The discourses that are imminent in Australia superimpose superior cultures to ‘other’ cultures in the society. The inferior cultures are disadvantaged in the society. The political activists and the xenophobia activists use the cultural differences to imbibe understanding on the discourse imminent in the society. Individuals who are in the ‘superior’ culture framework are provided with the better ‘economic cake’ unlike the inferior ones. The issue of community in the development of the cultural discourse has been magnificently analyzed by various writers with reference to ‘symbolic’ community. Individual subjectivity and discrimination concerning their inferior culture has seen even the political class constituting of only superior class (Docker, 2000).

The superior cultures are considered advantageous among the Aussies. They can make decisions that can affect the general well being of the society, impose stratified measures in an attempt to uphold superiority of their culture and conform to the cultural discrimination without hindrances from the political class. On the other, the disadvantaged group is the ‘other’ culture as they are not given the chance to air out their perception on the situation in hand. The economic and political decision arrived at do not incorporate their decisions but rely immensely on the decision of the superior cultures.

In conclusion, the concept of cultural discrimination in parts of Australia has not been fully recuperated and admonished in an attempt to achieve unity and free communication among Aussies. Despite the incorporation of common language, English, in the region in an attempt administer language tranquillity; most Australians are still isolated by their differing cultural interest. The positive implication is that the cultural discrimination is being sabotaged on a daily basis and, accordingly, in the next few decades the region will have no superior or inferior culture. The English language used in the region is spreading faster and is being appreciated by the localities in Australia.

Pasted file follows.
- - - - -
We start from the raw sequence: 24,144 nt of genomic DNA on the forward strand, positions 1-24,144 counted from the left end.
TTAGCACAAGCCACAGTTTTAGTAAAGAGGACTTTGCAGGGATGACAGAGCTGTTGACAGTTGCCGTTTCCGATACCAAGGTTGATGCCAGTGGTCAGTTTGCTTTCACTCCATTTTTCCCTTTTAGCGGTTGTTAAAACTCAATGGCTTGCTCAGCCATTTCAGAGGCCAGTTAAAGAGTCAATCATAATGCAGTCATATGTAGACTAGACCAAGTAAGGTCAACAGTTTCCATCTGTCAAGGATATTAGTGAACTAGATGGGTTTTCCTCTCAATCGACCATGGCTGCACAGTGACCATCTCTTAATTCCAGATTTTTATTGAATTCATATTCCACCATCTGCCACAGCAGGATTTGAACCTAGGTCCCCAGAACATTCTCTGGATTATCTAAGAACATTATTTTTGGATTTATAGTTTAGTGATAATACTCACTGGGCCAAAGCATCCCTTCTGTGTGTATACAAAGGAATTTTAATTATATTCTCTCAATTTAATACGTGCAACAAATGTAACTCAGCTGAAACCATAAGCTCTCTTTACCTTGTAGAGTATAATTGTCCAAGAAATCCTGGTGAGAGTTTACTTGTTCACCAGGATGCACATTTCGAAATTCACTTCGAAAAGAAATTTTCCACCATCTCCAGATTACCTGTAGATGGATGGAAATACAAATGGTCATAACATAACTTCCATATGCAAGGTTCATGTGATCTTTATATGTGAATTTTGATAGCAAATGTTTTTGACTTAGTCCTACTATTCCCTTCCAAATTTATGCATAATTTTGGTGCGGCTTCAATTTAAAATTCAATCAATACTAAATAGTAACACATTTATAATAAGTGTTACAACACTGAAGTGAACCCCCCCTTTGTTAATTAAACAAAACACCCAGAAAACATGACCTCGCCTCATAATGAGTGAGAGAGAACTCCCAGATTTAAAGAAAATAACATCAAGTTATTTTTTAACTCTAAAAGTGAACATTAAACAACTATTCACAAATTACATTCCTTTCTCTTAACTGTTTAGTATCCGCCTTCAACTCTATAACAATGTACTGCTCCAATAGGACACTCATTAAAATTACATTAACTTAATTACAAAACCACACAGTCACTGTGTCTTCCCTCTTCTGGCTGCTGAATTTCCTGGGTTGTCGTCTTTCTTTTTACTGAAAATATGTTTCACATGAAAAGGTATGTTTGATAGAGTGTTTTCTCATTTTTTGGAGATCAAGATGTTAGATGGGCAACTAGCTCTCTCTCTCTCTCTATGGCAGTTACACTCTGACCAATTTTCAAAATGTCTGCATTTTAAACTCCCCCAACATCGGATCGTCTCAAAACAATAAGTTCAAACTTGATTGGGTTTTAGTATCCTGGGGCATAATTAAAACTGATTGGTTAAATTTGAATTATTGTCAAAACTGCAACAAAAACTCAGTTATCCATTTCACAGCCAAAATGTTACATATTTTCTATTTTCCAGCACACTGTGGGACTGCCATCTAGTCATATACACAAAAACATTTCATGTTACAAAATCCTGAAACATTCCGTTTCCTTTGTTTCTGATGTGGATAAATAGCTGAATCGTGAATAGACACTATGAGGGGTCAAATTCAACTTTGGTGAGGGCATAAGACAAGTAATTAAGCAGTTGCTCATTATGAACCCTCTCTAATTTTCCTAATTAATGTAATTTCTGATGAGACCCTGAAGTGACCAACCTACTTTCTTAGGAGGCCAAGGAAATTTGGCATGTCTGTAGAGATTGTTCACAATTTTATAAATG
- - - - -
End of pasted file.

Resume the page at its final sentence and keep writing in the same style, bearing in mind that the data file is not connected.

Adrian, A. 2002. Linguistics: an introduction to language and communication. Pearson Education: New York.

Charles, D. 2010. Cultural Discrimination. A butchered case of discrimination causing defamation , 21-22.

Dirk, G. 2006. Cognitive linguistics: basic readings. Giessen: Walter de Gruyter.

Docker john, F. G. 2000. Race, colour, and identity in Australia and New Zealand. Sydney: UNSW Press.

Gee, J. 1999. An Introduction to Discourse Analysis: Theory and Method. London: Routledge pp. 74-82

Moran Robert, H. P. 2007. Managing cultural differences: global leadership strategies for the 21st century. London: Butterworth-Heinemann.

Philip, B. 1998. Americanization and Australia. Sydney: UNSW Press.

Tony, B. 2001. Culture in Australia: policies, publics and programs. London: Cambridge University Press.

Victoria, F. 2000. Linguistics: an introduction to linguistic theory. New York: Wiley-Blackwell.